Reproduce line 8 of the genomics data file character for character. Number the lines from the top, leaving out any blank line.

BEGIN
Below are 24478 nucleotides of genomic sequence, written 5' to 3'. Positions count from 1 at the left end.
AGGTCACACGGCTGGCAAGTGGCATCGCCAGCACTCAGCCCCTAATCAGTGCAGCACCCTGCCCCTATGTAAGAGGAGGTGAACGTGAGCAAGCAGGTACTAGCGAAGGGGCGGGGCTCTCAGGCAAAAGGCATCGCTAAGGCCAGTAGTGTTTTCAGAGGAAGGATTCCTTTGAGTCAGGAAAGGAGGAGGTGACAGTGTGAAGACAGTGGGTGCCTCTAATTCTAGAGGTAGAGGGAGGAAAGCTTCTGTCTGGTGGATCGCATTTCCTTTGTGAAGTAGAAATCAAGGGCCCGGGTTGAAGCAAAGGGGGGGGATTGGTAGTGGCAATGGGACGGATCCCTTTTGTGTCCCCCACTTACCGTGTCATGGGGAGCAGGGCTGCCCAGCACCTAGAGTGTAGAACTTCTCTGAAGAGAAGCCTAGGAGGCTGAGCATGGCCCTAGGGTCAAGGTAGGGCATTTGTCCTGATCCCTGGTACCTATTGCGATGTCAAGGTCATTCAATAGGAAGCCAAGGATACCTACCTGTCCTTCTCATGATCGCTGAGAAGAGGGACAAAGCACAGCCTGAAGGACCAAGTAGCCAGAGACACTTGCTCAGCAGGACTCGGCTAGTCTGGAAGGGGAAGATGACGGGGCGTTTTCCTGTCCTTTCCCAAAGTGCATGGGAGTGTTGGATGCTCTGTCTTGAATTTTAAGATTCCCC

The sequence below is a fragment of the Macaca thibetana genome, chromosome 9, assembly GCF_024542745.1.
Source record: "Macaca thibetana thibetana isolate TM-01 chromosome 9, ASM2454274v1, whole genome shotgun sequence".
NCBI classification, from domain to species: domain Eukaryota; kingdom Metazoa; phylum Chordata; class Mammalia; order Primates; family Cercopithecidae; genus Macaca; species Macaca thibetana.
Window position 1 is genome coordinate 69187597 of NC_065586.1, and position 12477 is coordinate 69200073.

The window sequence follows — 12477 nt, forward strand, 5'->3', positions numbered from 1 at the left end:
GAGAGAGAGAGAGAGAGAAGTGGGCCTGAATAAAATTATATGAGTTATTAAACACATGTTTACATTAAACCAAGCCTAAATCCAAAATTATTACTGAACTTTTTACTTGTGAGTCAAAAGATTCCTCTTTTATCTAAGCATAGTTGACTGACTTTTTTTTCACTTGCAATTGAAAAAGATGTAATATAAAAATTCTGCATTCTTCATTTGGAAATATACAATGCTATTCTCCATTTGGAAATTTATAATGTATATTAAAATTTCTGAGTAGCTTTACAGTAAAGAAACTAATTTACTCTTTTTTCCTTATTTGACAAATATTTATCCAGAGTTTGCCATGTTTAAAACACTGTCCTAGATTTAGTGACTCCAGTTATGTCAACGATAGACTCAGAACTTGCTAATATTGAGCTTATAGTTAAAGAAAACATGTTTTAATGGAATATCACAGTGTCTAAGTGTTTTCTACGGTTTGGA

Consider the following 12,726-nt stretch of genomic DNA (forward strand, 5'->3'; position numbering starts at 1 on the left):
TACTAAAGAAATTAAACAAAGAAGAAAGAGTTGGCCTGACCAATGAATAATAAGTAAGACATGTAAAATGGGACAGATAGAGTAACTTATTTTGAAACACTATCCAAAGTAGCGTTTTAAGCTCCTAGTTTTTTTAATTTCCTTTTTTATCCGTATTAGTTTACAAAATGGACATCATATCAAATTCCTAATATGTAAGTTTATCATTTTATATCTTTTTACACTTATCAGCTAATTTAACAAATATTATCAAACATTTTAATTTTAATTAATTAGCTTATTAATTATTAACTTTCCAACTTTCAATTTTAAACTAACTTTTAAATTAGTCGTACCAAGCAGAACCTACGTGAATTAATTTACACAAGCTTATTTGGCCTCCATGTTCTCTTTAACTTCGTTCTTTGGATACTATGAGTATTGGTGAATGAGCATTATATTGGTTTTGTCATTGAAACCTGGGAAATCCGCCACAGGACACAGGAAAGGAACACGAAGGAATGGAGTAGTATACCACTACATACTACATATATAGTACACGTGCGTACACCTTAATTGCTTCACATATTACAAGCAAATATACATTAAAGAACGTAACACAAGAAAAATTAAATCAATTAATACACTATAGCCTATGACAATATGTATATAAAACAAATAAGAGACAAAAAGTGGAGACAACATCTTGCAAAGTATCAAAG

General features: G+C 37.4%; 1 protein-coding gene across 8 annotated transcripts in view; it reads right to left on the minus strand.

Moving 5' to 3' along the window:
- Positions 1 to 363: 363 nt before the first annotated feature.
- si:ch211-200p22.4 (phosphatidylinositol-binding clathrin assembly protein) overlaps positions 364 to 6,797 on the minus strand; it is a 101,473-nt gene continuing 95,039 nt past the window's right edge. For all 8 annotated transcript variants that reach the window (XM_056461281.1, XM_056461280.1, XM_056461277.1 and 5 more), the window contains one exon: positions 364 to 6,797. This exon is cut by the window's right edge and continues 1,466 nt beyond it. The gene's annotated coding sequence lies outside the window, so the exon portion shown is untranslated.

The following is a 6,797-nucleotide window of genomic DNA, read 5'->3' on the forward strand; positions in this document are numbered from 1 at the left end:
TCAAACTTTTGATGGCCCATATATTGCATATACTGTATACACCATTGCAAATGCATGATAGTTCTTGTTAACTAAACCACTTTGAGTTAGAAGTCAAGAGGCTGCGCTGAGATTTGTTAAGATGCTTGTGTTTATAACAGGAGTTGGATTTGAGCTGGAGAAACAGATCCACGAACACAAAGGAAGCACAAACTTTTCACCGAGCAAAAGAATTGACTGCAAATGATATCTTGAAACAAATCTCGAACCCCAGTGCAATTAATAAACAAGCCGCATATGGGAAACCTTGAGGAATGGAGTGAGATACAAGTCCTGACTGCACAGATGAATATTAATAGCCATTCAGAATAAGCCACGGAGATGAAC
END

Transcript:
GAGAGAGAGAGAGAGAGAAGTGGGCCTGAATAAAATTATATGAGTTATTAAACACATGTTTACATTAAACCAAGCCTAAATCCAAAATTATTACTGAACTTTTTACTTGTGAGTCAAAAGATTCCTCTTTTATCTAAGCATAGTTGACTGACTTTTTTTTCACTTGCAATTGAAAAAGATGTAATATAAAAATTCTGCATTCTTCATTTGGAAATATACAATGCTATTCTCCATTTGGAAATTTATAATGTATATTAAAATTTCTGAGTAGCTTTACAGTAAAGAAACTAATTTACTCTTTTTTCCTTATTTGACAAATATTTATCCAGAGTTTGCCATGTTTAAAACACTGTCCTAGATTTAGTGACTCCAGTTATGTCAACGATAGACTCAGAACTTGCTAATATTGAGCTTATAGTTAAAGAAAACATGTTTTAATGGAATATCACAGTGTCTAAGTGTTTTCTACGGTTTGGA